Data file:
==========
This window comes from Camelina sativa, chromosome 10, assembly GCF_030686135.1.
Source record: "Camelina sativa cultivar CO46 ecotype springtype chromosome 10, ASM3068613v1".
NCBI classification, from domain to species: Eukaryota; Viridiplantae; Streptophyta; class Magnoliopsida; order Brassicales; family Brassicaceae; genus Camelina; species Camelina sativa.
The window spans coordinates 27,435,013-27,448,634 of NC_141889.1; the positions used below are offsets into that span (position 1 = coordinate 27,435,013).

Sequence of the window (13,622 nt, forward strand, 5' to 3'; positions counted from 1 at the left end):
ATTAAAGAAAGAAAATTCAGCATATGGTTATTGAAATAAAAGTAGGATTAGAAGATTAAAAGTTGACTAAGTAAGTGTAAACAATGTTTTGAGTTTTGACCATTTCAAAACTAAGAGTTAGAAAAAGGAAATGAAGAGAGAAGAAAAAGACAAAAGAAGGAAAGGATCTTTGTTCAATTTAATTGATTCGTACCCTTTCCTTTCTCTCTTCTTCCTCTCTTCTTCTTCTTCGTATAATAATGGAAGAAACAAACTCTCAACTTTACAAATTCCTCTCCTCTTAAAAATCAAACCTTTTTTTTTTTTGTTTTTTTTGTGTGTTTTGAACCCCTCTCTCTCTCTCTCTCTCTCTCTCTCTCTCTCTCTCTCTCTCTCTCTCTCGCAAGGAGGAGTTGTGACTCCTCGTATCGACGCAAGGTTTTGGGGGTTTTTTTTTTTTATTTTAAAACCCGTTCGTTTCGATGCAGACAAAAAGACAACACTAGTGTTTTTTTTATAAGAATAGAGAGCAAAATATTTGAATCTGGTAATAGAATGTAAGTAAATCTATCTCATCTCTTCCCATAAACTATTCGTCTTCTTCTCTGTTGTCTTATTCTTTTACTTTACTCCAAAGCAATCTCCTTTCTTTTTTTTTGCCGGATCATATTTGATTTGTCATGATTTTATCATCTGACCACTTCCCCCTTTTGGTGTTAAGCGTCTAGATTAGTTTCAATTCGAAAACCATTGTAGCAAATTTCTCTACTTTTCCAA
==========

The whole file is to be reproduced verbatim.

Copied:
This window comes from Camelina sativa, chromosome 10, assembly GCF_030686135.1.
Source record: "Camelina sativa cultivar CO46 ecotype springtype chromosome 10, ASM3068613v1".
NCBI classification, from domain to species: Eukaryota; Viridiplantae; Streptophyta; class Magnoliopsida; order Brassicales; family Brassicaceae; genus Camelina; species Camelina sativa.
The window spans coordinates 27,435,013-27,448,634 of NC_141889.1; the positions used below are offsets into that span (position 1 = coordinate 27,435,013).

Sequence of the window (13,622 nt, forward strand, 5' to 3'; positions counted from 1 at the left end):
ATTAAAGAAAGAAAATTCAGCATATGGTTATTGAAATAAAAGTAGGATTAGAAGATTAAAAGTTGACTAAGTAAGTGTAAACAATGTTTTGAGTTTTGACCATTTCAAAACTAAGAGTTAGAAAAAGGAAATGAAGAGAGAAGAAAAAGACAAAAGAAGGAAAGGATCTTTGTTCAATTTAATTGATTCGTACCCTTTCCTTTCTCTCTTCTTCCTCTCTTCTTCTTCTTCGTATAATAATGGAAGAAACAAACTCTCAACTTTACAAATTCCTCTCCTCTTAAAAATCAAACCTTTTTTTTTTTTGTTTTTTTTGTGTGTTTTGAACCCCTCTCTCTCTCTCTCTCTCTCTCTCTCTCTCTCTCTCTCTCTCTCTCTCTCGCAAGGAGGAGTTGTGACTCCTCGTATCGACGCAAGGTTTTGGGGGTTTTTTTTTTTTATTTTAAAACCCGTTCGTTTCGATGCAGACAAAAAGACAACACTAGTGTTTTTTTTATAAGAATAGAGAGCAAAATATTTGAATCTGGTAATAGAATGTAAGTAAATCTATCTCATCTCTTCCCATAAACTATTCGTCTTCTTCTCTGTTGTCTTATTCTTTTACTTTACTCCAAAGCAATCTCCTTTCTTTTTTTTTGCCGGATCATATTTGATTTGTCATGATTTTATCATCTGACCACTTCCCCCTTTTGGTGTTAAGCGTCTAGATTAGTTTCAATTCGAAAACCATTGTAGCAAATTTCTCTACTTTTCCAA